Quality, inside and out
For some collectors, the insides of a watch are equally as important as its overall design. The superiority of one movement over another is a source of endless fascination and can be determined by many factors. For example: timekeeping accuracy and the attempts to improve on this; manufacturing a perpetual calendar chronograph that will fit into a reasonably sized case; the finishing of the movement, which can be seen in all its glory when the watch has a clear case back. I think it’s fair to say that some movements are works of art and most top brands pride themselves on the ability to produce such complications.
Unless you have a skeletonised watch — where you can see the movement from the front and rear side, (also referred to as open-worked) — all of this beauty is hidden when the watch is being worn. You might therefore question the point of worrying about what you don’t see. But for enthusiasts, myself included, this is what makes it even more special. Only you and your fellow watch fans know what is going on behind the dial. For example, with Rolex watches, you can’t see the movement as they have solid case-backs. But does this make the person who chooses them a less serious or enthusiast? I think not. Just because the movement is hidden doesn’t mean it’s less accurate; however, it may be not as well finished. In a perfect world, wouldn’t we all like a great-looking watch with a clear case-back so you can see the flawlessly finished insides? But having the best of both worlds comes at a higher price. Or does it?
Introducing Cartier’s new Tank MC. Now here’s a watch that I believe ticks all the boxes: it’s got the right look, the right price point and has a nice in-house movement.
It also has the added bonus of a great pedigree. Legend has it that the brand’s founding father, Louis Cartier, was inspired by the sleek form of the new Renault FT-17 tanks being deployed by the French in WW1, having seen aerial photographs of them in his newspaper. Originally released in 1917, the first Cartier Tank timepiece was presented to American General John J. Pershing, who had fought alongside French troops on the front line in that conflict.
“In a perfect world, wouldn’t we all like a great- looking watch with a clear case-back so you can see the flawlessly finished insides?”
Since its inception, countless variations have been released, including the Tank Louis in 1922, the Tank Americaine in 1989 and the Tank Francaise in 1996. It has graced the wrists of Clark Gable, Yves Saint Laurent and Andy Warhol. John F. Kennedy wore his own Tank throughout most of his time in office, as did his predecessor Harry S. Truman. Apparently he described his watch as “France’s greatest gift to America since the Statue of Liberty”.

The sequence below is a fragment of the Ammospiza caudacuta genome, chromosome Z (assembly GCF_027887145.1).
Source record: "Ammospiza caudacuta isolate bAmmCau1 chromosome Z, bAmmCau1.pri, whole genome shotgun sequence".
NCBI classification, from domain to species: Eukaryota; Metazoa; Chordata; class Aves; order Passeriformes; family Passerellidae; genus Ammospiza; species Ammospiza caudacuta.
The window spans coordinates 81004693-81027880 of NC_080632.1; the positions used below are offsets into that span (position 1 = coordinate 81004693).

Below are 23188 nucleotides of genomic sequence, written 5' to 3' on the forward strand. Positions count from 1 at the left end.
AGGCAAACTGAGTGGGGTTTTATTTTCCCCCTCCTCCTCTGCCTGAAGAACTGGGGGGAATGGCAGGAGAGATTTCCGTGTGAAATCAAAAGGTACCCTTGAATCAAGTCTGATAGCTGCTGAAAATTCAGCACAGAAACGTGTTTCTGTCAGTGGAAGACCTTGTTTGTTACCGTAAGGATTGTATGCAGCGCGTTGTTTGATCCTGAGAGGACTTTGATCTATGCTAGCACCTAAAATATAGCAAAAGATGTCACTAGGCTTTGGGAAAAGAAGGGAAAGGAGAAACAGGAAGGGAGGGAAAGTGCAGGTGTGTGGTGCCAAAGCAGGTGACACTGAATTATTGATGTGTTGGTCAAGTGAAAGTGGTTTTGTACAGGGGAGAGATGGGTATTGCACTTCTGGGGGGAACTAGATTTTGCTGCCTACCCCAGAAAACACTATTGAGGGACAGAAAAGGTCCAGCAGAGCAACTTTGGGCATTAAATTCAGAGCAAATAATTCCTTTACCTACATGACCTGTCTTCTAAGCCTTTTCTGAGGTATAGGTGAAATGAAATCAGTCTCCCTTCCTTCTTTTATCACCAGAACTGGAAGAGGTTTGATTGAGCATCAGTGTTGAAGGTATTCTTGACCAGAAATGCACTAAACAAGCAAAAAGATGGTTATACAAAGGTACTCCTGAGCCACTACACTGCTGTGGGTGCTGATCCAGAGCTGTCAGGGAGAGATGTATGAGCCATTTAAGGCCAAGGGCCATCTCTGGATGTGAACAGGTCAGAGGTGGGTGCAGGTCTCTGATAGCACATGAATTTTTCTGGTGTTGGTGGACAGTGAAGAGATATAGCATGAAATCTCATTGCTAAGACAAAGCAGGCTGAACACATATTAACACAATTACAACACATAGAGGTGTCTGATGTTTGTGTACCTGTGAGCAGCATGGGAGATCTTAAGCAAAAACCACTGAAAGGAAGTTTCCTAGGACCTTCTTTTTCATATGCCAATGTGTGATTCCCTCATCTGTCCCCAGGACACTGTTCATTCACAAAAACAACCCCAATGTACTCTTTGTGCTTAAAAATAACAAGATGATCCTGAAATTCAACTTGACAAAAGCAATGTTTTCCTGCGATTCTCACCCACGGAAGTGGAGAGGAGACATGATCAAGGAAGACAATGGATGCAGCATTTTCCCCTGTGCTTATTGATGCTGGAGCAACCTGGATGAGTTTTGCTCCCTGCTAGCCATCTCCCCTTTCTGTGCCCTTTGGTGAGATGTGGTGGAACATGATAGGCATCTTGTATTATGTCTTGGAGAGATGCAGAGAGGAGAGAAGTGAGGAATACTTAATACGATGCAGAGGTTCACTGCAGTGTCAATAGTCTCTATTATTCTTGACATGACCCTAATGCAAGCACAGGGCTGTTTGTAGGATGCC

The Tanks of yesteryear tended to be smaller, but for those of you not quite brave enough to pull off such a slight watch, don’t fear; according to Cartier, the MC is the most masculine version ever made, and I have to agree. It’s a really nice size: the case measures 44mm by 34.3mm, with a height of 9.5mm, giving it presence without being cumbersome.
It was also about time that Cartier finally presented a Tank equipped with its in-house caliber. The MC is the first classic Cartier case style to use the 1904 MC movement in what could be considered an entry level watch. Previously it was only available in the much more modern and expensive Cartiers. This is a great movement and has also been used as a base for complications like the Rotonde de Cartier Perpetual Calendar Chronograph. It has a 48-hour power reserve and is water resistant to 30 metres and is available in steel or rose gold. I have to say the steel version is the one to get. I have tried it on and it sits really well on the wrist and can also do the smart-casual switch quite well. I would opt for the white-faced version and put it on a blue leather strap to add a touch of je ne sais quoi.
There is a manually wound, fully skeletonised Palladium version of the MC out there. Now, up until this point, I have always found Skeleton watches a bit difficult to read, which kind of undermines the whole point of wearing a watch. However, this one is actually really easy to read thanks to its blue hands. It further reinforces the thought and attention to detail that went into the design of the Cartier Tank MC range. Try it on — you won’t be disappointed.
Sam Truman is Esquire’s resident watch expert, read his column every month in the monthly issue of Esquire Middle East.
Find his blog at http://dailybeater.com/